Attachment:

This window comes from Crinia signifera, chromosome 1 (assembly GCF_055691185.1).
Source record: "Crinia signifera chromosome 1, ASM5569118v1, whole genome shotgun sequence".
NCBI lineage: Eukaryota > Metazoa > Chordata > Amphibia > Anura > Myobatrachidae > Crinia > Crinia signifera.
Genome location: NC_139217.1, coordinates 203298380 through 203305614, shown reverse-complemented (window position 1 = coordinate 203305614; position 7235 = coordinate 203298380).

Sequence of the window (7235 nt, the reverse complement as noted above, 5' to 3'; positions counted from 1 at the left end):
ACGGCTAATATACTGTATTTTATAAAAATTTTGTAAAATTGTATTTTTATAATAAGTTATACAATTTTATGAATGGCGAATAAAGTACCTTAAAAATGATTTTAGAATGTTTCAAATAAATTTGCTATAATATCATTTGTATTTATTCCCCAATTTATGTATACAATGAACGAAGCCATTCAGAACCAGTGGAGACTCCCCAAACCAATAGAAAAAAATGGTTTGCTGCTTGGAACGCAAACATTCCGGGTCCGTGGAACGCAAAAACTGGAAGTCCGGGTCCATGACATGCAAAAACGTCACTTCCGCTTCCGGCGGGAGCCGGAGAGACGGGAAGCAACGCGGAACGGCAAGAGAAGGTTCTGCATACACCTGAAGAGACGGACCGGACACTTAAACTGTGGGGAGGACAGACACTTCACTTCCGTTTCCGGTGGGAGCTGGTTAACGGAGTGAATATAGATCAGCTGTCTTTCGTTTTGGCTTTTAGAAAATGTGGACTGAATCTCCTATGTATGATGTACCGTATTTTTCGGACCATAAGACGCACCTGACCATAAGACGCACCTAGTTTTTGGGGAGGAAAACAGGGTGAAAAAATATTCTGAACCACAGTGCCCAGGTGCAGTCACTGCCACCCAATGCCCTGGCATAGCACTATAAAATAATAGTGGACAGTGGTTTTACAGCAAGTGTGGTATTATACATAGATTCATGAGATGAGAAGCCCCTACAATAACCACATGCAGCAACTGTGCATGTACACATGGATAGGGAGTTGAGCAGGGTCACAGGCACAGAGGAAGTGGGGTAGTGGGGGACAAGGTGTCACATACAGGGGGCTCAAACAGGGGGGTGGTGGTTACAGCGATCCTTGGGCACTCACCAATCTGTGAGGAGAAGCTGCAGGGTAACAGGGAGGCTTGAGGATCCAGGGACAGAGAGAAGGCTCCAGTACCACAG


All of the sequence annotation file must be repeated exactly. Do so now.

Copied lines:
This window comes from Crinia signifera, chromosome 1 (assembly GCF_055691185.1).
Source record: "Crinia signifera chromosome 1, ASM5569118v1, whole genome shotgun sequence".
NCBI lineage: Eukaryota > Metazoa > Chordata > Amphibia > Anura > Myobatrachidae > Crinia > Crinia signifera.
Genome location: NC_139217.1, coordinates 203298380 through 203305614, shown reverse-complemented (window position 1 = coordinate 203305614; position 7235 = coordinate 203298380).

Sequence of the window (7235 nt, the reverse complement as noted above, 5' to 3'; positions counted from 1 at the left end):
ACGGCTAATATACTGTATTTTATAAAAATTTTGTAAAATTGTATTTTTATAATAAGTTATACAATTTTATGAATGGCGAATAAAGTACCTTAAAAATGATTTTAGAATGTTTCAAATAAATTTGCTATAATATCATTTGTATTTATTCCCCAATTTATGTATACAATGAACGAAGCCATTCAGAACCAGTGGAGACTCCCCAAACCAATAGAAAAAAATGGTTTGCTGCTTGGAACGCAAACATTCCGGGTCCGTGGAACGCAAAAACTGGAAGTCCGGGTCCATGACATGCAAAAACGTCACTTCCGCTTCCGGCGGGAGCCGGAGAGACGGGAAGCAACGCGGAACGGCAAGAGAAGGTTCTGCATACACCTGAAGAGACGGACCGGACACTTAAACTGTGGGGAGGACAGACACTTCACTTCCGTTTCCGGTGGGAGCTGGTTAACGGAGTGAATATAGATCAGCTGTCTTTCGTTTTGGCTTTTAGAAAATGTGGACTGAATCTCCTATGTATGATGTACCGTATTTTTCGGACCATAAGACGCACCTGACCATAAGACGCACCTAGTTTTTGGGGAGGAAAACAGGGTGAAAAAATATTCTGAACCACAGTGCCCAGGTGCAGTCACTGCCACCCAATGCCCTGGCATAGCACTATAAAATAATAGTGGACAGTGGTTTTACAGCAAGTGTGGTATTATACATAGATTCATGAGATGAGAAGCCCCTACAATAACCACATGCAGCAACTGTGCATGTACACATGGATAGGGAGTTGAGCAGGGTCACAGGCACAGAGGAAGTGGGGTAGTGGGGGACAAGGTGTCACATACAGGGGGCTCAAACAGGGGGGTGGTGGTTACAGCGATCCTTGGGCACTCACCAATCTGTGAGGAGAAGCTGCAGGGTAACAGGGAGGCTTGAGGATCCAGGGACAGAGAGAAGGCTCCAGTACCACAG